tickets went on sale at 10am. i bought mine online and scored two seats in the orchestra pit. these are the best seats i've ever had for an assigned seating show; a fact that is especially remarkable when one considers that i had to deal with crappy, online ticket buying, a practice which is a lot like watching crabs in a barrel climb over each other to get to the best spot.

since i was so proud of my great fortune, my next order of business was to email pinky, share the news, and remind her to buy her own tickets. wouldn't you know? there was an email from her waiting for me. it turns out that the three tickets she purchased are right beside the two that i purchased. not near. sequentially, in-a-row.

as she said, what are the odds?

last seen: sugarland express, team america: world police
last heard: joy division 'digital'
last read: The United States has refused to join 85 heads of state and government in signing a statement that endorsed a 10-year-old U.N. plan to ensure every woman's right to education, healthcare and choice about having children. The Bush administration said it withheld its signature because the statement included a reference to "sexual rights."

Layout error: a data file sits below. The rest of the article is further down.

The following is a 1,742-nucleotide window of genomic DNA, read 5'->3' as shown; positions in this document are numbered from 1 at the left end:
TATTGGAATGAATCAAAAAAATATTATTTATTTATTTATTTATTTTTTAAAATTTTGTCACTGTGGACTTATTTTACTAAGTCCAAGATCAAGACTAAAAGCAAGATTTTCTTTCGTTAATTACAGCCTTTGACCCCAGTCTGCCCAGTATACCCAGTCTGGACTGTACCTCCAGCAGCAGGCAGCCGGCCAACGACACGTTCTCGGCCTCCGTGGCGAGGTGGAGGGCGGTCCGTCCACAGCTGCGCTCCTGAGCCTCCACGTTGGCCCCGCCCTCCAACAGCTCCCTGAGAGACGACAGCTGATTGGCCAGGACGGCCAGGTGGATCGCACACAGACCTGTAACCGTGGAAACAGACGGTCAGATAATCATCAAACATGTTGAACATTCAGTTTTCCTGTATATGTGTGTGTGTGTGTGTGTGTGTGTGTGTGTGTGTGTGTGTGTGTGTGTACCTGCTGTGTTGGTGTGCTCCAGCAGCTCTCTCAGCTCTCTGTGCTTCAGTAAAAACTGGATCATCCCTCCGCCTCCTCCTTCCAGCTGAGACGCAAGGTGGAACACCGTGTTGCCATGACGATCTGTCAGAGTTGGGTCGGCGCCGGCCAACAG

Thursday, October 14, 2004

waitresses who slather on terms of endearment while putting down my pie plate or refilling my coffee cup always get a good tip out of me. i've been known to go over twenty percent, if i'm sitting there awash in honeys and sweethearts while i enjoy my last few sips of decaf.

some folks are tempermental. they don't really like those words. i can empathize if it's your boss who's saying it and he pats you on the moneymaker as he says it. especially, if you're a guy.

maybe i appreciate the well-placed dear or baby, because so many people are rude these days or, at best, all-business.

the woman who helps me at the dry cleaner always calls me my darling. isn't that great? it's too bad you can't tip the dry cleaning lady.